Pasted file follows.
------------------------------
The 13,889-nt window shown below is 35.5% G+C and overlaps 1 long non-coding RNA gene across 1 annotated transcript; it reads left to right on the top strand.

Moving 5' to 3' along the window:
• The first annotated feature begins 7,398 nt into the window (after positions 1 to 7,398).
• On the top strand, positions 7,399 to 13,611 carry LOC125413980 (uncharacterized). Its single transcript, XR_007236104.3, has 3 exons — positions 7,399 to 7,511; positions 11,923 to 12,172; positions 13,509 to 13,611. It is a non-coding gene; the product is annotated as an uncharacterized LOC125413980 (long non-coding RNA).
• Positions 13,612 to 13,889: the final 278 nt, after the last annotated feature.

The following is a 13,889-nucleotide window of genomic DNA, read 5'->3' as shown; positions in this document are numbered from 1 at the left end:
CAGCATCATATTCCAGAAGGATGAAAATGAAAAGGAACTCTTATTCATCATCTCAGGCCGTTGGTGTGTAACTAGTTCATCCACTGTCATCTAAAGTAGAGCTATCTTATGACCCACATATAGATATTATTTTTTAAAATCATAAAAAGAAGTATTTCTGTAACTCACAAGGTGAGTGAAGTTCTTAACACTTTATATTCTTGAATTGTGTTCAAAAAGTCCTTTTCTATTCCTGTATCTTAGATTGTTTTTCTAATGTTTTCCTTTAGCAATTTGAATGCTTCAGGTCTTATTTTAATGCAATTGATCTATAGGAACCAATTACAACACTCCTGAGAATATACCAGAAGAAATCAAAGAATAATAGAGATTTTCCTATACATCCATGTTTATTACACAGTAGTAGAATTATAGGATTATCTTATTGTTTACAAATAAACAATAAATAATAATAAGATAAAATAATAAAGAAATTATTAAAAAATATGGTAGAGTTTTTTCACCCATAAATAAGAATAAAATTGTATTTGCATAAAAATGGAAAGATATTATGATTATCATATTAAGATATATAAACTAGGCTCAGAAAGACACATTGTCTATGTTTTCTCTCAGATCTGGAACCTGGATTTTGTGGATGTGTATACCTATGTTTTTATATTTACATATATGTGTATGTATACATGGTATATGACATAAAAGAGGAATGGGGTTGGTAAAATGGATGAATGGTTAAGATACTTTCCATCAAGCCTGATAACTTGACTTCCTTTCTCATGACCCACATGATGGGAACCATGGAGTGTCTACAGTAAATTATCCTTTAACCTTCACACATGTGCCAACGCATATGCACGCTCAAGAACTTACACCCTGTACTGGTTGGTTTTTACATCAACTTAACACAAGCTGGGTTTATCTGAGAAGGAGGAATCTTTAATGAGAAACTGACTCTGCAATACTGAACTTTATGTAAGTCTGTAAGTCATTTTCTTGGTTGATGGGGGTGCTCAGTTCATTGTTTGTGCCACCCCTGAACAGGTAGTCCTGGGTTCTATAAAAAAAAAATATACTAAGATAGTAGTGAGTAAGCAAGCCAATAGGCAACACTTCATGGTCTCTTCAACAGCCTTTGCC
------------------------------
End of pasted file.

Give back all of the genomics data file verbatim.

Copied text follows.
The 13,889-nt window shown below is 35.5% G+C and overlaps 1 long non-coding RNA gene across 1 annotated transcript; it reads left to right on the top strand.

Moving 5' to 3' along the window:
• The first annotated feature begins 7,398 nt into the window (after positions 1 to 7,398).
• On the top strand, positions 7,399 to 13,611 carry LOC125413980 (uncharacterized). Its single transcript, XR_007236104.3, has 3 exons — positions 7,399 to 7,511; positions 11,923 to 12,172; positions 13,509 to 13,611. It is a non-coding gene; the product is annotated as an uncharacterized LOC125413980 (long non-coding RNA).
• Positions 13,612 to 13,889: the final 278 nt, after the last annotated feature.

The following is a 13,889-nucleotide window of genomic DNA, read 5'->3' as shown; positions in this document are numbered from 1 at the left end:
CAGCATCATATTCCAGAAGGATGAAAATGAAAAGGAACTCTTATTCATCATCTCAGGCCGTTGGTGTGTAACTAGTTCATCCACTGTCATCTAAAGTAGAGCTATCTTATGACCCACATATAGATATTATTTTTTAAAATCATAAAAAGAAGTATTTCTGTAACTCACAAGGTGAGTGAAGTTCTTAACACTTTATATTCTTGAATTGTGTTCAAAAAGTCCTTTTCTATTCCTGTATCTTAGATTGTTTTTCTAATGTTTTCCTTTAGCAATTTGAATGCTTCAGGTCTTATTTTAATGCAATTGATCTATAGGAACCAATTACAACACTCCTGAGAATATACCAGAAGAAATCAAAGAATAATAGAGATTTTCCTATACATCCATGTTTATTACACAGTAGTAGAATTATAGGATTATCTTATTGTTTACAAATAAACAATAAATAATAATAAGATAAAATAATAAAGAAATTATTAAAAAATATGGTAGAGTTTTTTCACCCATAAATAAGAATAAAATTGTATTTGCATAAAAATGGAAAGATATTATGATTATCATATTAAGATATATAAACTAGGCTCAGAAAGACACATTGTCTATGTTTTCTCTCAGATCTGGAACCTGGATTTTGTGGATGTGTATACCTATGTTTTTATATTTACATATATGTGTATGTATACATGGTATATGACATAAAAGAGGAATGGGGTTGGTAAAATGGATGAATGGTTAAGATACTTTCCATCAAGCCTGATAACTTGACTTCCTTTCTCATGACCCACATGATGGGAACCATGGAGTGTCTACAGTAAATTATCCTTTAACCTTCACACATGTGCCAACGCATATGCACGCTCAAGAACTTACACCCTGTACTGGTTGGTTTTTACATCAACTTAACACAAGCTGGGTTTATCTGAGAAGGAGGAATCTTTAATGAGAAACTGACTCTGCAATACTGAACTTTATGTAAGTCTGTAAGTCATTTTCTTGGTTGATGGGGGTGCTCAGTTCATTGTTTGTGCCACCCCTGAACAGGTAGTCCTGGGTTCTATAAAAAAAAAATATACTAAGATAGTAGTGAGTAAGCAAGCCAATAGGCAACACTTCATGGTCTCTTCAACAGCCTTTGCC